Birds: Osprey

The fisher woman was not having much luck as she tied on her sixth different fly. From the overcast skies, she caught a glimpse of a fish hawk who appeared suddenly and dove quickly into the nearby waters. Rebounding from the plunge, the Osprey arranged the catch head first in its unique talons and flew off. The woman smiled, and made another cast...

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The name Osprey is believed to stem from a medieval Latin word avis prede, meaning bird of prey and a Latin term ossifraga defined as bone breaker. Ospreys are dark brown above and whitish below and have a barred tail. The head is white with a distinctive brown eye stripe extending from the eye to the shoulders. Females and immature birds have brown streaks on the breast. Juveniles have light feather edges on the tops of their wings showing a mottled look. From below, the wings look two toned, with white along the leading edges except for dark wrist patches and brown barred flight feathers. The wings are long and narrow, and bent at the wrist when soaring. The wing span is about 50-75 inches, and the overall length is approximately 20-25 inches. The distinctive call is a loud whistling and at times chirping sounds.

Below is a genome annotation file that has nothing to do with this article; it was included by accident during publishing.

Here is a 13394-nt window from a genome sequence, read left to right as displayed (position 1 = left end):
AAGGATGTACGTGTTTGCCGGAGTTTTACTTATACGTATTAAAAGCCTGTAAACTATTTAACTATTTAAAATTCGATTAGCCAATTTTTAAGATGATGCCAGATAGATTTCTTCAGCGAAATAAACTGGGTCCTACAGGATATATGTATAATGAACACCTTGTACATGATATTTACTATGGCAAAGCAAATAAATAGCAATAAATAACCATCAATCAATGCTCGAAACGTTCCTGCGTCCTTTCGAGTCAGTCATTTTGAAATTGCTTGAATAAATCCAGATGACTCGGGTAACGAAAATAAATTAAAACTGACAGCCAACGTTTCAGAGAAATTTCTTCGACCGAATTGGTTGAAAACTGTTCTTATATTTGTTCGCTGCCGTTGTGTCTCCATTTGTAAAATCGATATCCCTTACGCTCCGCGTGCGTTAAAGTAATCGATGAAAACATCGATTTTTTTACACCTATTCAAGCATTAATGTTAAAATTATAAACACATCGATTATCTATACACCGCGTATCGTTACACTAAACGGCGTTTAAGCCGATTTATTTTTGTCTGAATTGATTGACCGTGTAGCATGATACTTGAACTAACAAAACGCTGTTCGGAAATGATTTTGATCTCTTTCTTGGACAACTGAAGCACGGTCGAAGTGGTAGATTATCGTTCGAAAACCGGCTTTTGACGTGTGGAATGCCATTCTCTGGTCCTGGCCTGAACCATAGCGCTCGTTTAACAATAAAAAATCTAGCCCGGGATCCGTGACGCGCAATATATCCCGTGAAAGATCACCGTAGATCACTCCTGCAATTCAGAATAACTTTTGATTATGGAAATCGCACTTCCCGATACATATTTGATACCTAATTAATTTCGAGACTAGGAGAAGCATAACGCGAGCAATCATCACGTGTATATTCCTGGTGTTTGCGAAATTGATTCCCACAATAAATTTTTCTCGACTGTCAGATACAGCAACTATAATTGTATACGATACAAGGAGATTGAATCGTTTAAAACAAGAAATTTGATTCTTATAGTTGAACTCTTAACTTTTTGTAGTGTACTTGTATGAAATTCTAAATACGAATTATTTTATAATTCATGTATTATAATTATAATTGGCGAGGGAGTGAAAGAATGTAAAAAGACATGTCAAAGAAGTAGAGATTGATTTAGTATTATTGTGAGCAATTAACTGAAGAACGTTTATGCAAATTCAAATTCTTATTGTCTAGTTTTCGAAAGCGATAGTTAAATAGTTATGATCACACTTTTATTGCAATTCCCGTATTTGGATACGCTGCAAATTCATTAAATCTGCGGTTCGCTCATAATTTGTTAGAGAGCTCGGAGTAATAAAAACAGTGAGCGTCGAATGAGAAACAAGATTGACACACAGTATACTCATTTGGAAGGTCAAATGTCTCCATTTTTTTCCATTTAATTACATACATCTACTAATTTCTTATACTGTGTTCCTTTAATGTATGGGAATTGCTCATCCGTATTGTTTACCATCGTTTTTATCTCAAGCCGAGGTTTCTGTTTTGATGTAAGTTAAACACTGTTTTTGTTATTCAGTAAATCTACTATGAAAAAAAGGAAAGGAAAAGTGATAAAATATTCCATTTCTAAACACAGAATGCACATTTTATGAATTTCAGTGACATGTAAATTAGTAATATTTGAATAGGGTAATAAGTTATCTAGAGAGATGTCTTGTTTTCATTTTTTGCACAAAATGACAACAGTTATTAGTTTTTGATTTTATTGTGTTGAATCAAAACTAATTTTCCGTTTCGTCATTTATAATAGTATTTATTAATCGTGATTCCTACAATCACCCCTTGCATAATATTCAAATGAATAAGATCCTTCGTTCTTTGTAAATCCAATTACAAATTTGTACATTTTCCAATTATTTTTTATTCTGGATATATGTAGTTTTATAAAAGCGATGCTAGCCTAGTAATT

Ospreys are quite unusual among hawks in having a reversible outer toe which allows them to grasp with two toes in the front and two behind. There are also barbed pads on the soles of the feet that enable them to grasp onto slippery fish. Usually, an osprey will reposition it’s catch head first, which assists the bird when carrying prey in high winds. As far as habitat, ospreys nest near large lakes, reservoirs, rivers and wetland edges. These fish hawks most often only dive two to four feet underwater, and generally will fish more shallow water. However, they will frequent deeper water if fish are schooling near the surface.    

The diet is mainly all fish, a large proportion of these being rough fish such as suckers. The average size of fish caught are usually 6-14 inches in length. The fish hawk’s success rate for dives and catches ranges from 25-to-75 percent, and is more often in the higher end of that range. Although diurnal and piscivorous, ospreys will rarely also feed on fish carcasses, birds, salamanders, snakes, voles and have been recorded taking muskrats. Their vision is well adapted for detecting underwater objects, and the nostrils can close for diving. Eagles and ospreys at times battle for food, and some confrontations do occur.    

Osprey nest in live trees, snags, and quite often in man-made structures, as well as specialized platforms designed to assist fish hawks in nesting. Stick nests are constructed and lined with vegetation, with the male bringing in materials, and the female arranging them. Most of these birds of prey migrate south, but some are residents.    

Males sometimes perform a sky dance referred to as a fish flight, with periods of hovering and slow swoops from hundreds of feet above the nest site. In the skies above Kootenai Country Montana, they have the advantage over the fisher woman spotting fish in the turquoise waters.    

(Author’s Note: Reference-Cornell Ornithology Laboratory Publications, 2016.)